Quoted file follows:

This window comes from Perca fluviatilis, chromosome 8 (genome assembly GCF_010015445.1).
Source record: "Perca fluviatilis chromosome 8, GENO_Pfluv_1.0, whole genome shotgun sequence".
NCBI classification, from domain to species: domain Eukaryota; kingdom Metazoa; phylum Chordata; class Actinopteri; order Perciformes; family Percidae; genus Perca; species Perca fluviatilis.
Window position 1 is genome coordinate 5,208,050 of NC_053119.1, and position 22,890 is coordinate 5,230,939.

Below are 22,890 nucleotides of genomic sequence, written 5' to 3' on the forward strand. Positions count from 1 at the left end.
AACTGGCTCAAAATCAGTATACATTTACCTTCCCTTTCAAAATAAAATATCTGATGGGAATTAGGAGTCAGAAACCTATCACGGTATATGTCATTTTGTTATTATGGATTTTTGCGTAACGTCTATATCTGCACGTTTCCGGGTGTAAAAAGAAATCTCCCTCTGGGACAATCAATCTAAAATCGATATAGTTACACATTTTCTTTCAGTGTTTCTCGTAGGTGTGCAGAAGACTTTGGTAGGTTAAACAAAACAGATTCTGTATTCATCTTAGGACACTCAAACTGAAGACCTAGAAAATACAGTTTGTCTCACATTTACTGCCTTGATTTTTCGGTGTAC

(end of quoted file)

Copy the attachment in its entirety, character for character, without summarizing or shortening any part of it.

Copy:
This window comes from Perca fluviatilis, chromosome 8 (genome assembly GCF_010015445.1).
Source record: "Perca fluviatilis chromosome 8, GENO_Pfluv_1.0, whole genome shotgun sequence".
NCBI classification, from domain to species: domain Eukaryota; kingdom Metazoa; phylum Chordata; class Actinopteri; order Perciformes; family Percidae; genus Perca; species Perca fluviatilis.
Window position 1 is genome coordinate 5,208,050 of NC_053119.1, and position 22,890 is coordinate 5,230,939.

Below are 22,890 nucleotides of genomic sequence, written 5' to 3' on the forward strand. Positions count from 1 at the left end.
AACTGGCTCAAAATCAGTATACATTTACCTTCCCTTTCAAAATAAAATATCTGATGGGAATTAGGAGTCAGAAACCTATCACGGTATATGTCATTTTGTTATTATGGATTTTTGCGTAACGTCTATATCTGCACGTTTCCGGGTGTAAAAAGAAATCTCCCTCTGGGACAATCAATCTAAAATCGATATAGTTACACATTTTCTTTCAGTGTTTCTCGTAGGTGTGCAGAAGACTTTGGTAGGTTAAACAAAACAGATTCTGTATTCATCTTAGGACACTCAAACTGAAGACCTAGAAAATACAGTTTGTCTCACATTTACTGCCTTGATTTTTCGGTGTAC